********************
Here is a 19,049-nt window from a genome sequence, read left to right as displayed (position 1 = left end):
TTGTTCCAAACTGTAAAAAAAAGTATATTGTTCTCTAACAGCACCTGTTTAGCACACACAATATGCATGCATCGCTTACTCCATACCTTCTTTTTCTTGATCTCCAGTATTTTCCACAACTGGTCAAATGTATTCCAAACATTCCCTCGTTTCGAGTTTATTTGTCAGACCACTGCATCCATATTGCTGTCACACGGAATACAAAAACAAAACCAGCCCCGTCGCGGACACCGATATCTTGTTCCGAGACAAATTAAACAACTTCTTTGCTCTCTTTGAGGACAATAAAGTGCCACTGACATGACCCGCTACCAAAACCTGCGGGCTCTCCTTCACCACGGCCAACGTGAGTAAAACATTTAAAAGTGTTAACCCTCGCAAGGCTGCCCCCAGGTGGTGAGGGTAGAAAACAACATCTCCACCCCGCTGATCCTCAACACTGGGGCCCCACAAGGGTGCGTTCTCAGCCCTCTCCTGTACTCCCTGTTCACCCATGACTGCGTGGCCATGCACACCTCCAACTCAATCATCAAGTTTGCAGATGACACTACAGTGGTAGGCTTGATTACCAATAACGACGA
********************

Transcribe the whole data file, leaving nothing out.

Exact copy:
Here is a 19,049-nt window from a genome sequence, read left to right as displayed (position 1 = left end):
TTGTTCCAAACTGTAAAAAAAAGTATATTGTTCTCTAACAGCACCTGTTTAGCACACACAATATGCATGCATCGCTTACTCCATACCTTCTTTTTCTTGATCTCCAGTATTTTCCACAACTGGTCAAATGTATTCCAAACATTCCCTCGTTTCGAGTTTATTTGTCAGACCACTGCATCCATATTGCTGTCACACGGAATACAAAAACAAAACCAGCCCCGTCGCGGACACCGATATCTTGTTCCGAGACAAATTAAACAACTTCTTTGCTCTCTTTGAGGACAATAAAGTGCCACTGACATGACCCGCTACCAAAACCTGCGGGCTCTCCTTCACCACGGCCAACGTGAGTAAAACATTTAAAAGTGTTAACCCTCGCAAGGCTGCCCCCAGGTGGTGAGGGTAGAAAACAACATCTCCACCCCGCTGATCCTCAACACTGGGGCCCCACAAGGGTGCGTTCTCAGCCCTCTCCTGTACTCCCTGTTCACCCATGACTGCGTGGCCATGCACACCTCCAACTCAATCATCAAGTTTGCAGATGACACTACAGTGGTAGGCTTGATTACCAATAACGACGA